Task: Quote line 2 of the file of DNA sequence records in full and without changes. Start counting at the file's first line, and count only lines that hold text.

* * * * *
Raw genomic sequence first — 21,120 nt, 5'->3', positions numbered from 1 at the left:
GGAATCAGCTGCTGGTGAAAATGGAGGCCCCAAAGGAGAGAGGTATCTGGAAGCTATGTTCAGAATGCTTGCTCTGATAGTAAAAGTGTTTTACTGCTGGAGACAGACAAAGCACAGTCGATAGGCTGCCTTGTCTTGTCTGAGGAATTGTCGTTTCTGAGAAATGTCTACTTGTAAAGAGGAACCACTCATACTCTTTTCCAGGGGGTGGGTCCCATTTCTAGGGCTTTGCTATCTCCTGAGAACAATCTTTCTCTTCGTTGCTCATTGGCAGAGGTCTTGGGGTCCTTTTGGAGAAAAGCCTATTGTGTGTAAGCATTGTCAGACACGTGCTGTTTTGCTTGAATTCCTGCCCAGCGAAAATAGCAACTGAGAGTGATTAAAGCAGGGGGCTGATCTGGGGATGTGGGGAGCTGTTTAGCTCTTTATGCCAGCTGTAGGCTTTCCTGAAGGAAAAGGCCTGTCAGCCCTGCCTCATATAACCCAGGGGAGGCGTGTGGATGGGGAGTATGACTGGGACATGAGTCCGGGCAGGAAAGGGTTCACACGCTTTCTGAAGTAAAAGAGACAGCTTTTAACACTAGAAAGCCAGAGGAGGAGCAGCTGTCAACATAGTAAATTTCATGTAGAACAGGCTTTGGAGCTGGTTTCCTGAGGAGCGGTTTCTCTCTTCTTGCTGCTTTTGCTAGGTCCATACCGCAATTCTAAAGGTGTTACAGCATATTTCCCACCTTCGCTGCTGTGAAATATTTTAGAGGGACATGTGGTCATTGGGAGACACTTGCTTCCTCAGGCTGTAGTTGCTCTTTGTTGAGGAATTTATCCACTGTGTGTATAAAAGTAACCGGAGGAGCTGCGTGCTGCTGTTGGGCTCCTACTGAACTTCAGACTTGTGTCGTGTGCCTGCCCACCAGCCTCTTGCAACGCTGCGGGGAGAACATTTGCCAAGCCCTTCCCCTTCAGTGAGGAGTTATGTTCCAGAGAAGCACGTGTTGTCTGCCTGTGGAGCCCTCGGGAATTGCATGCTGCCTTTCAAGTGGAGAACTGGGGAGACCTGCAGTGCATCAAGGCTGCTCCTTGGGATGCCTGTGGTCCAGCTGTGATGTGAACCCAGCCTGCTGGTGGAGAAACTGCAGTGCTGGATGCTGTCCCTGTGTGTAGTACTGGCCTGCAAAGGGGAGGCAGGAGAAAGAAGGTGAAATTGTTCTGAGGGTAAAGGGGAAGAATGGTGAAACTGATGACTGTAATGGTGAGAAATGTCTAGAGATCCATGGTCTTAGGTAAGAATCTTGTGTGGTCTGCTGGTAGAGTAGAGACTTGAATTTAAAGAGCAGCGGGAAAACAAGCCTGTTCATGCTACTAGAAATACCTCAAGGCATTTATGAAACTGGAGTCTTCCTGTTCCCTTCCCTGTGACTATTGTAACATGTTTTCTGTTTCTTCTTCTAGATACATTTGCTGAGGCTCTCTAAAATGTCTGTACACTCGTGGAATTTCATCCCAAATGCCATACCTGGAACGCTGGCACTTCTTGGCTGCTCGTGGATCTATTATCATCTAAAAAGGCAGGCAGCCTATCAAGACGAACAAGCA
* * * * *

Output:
GGAATCAGCTGCTGGTGAAAATGGAGGCCCCAAAGGAGAGAGGTATCTGGAAGCTATGTTCAGAATGCTTGCTCTGATAGTAAAAGTGTTTTACTGCTGGAGACAGACAAAGCACAGTCGATAGGCTGCCTTGTCTTGTCTGAGGAATTGTCGTTTCTGAGAAATGTCTACTTGTAAAGAGGAACCACTCATACTCTTTTCCAGGGGGTGGGTCCCATTTCTAGGGCTTTGCTATCTCCTGAGAACAATCTTTCTCTTCGTTGCTCATTGGCAGAGGTCTTGGGGTCCTTTTGGAGAAAAGCCTATTGTGTGTAAGCATTGTCAGACACGTGCTGTTTTGCTTGAATTCCTGCCCAGCGAAAATAGCAACTGAGAGTGATTAAAGCAGGGGGCTGATCTGGGGATGTGGGGAGCTGTTTAGCTCTTTATGCCAGCTGTAGGCTTTCCTGAAGGAAAAGGCCTGTCAGCCCTGCCTCATATAACCCAGGGGAGGCGTGTGGATGGGGAGTATGACTGGGACATGAGTCCGGGCAGGAAAGGGTTCACACGCTTTCTGAAGTAAAAGAGACAGCTTTTAACACTAGAAAGCCAGAGGAGGAGCAGCTGTCAACATAGTAAATTTCATGTAGAACAGGCTTTGGAGCTGGTTTCCTGAGGAGCGGTTTCTCTCTTCTTGCTGCTTTTGCTAGGTCCATACCGCAATTCTAAAGGTGTTACAGCATATTTCCCACCTTCGCTGCTGTGAAATATTTTAGAGGGACATGTGGTCATTGGGAGACACTTGCTTCCTCAGGCTGTAGTTGCTCTTTGTTGAGGAATTTATCCACTGTGTGTATAAAAGTAACCGGAGGAGCTGCGTGCTGCTGTTGGGCTCCTACTGAACTTCAGACTTGTGTCGTGTGCCTGCCCACCAGCCTCTTGCAACGCTGCGGGGAGAACATTTGCCAAGCCCTTCCCCTTCAGTGAGGAGTTATGTTCCAGAGAAGCACGTGTTGTCTGCCTGTGGAGCCCTCGGGAATTGCATGCTGCCTTTCAAGTGGAGAACTGGGGAGACCTGCAGTGCATCAAGGCTGCTCCTTGGGATGCCTGTGGTCCAGCTGTGATGTGAACCCAGCCTGCTGGTGGAGAAACTGCAGTGCTGGATGCTGTCCCTGTGTGTAGTACTGGCCTGCAAAGGGGAGGCAGGAGAAAGAAGGTGAAATTGTTCTGAGGGTAAAGGGGAAGAATGGTGAAACTGATGACTGTAATGGTGAGAAATGTCTAGAGATCCATGGTCTTAGGTAAGAATCTTGTGTGGTCTGCTGGTAGAGTAGAGACTTGAATTTAAAGAGCAGCGGGAAAACAAGCCTGTTCATGCTACTAGAAATACCTCAAGGCATTTATGAAACTGGAGTCTTCCTGTTCCCTTCCCTGTGACTATTGTAACATGTTTTCTGTTTCTTCTTCTAGATACATTTGCTGAGGCTCTCTAAAATGTCTGTACACTCGTGGAATTTCATCCCAAATGCCATACCTGGAACGCTGGCACTTCTTGGCTGCTCGTGGATCTATTATCATCTAAAAAGGCAGGCAGCCTATCAAGACGAACAAGCA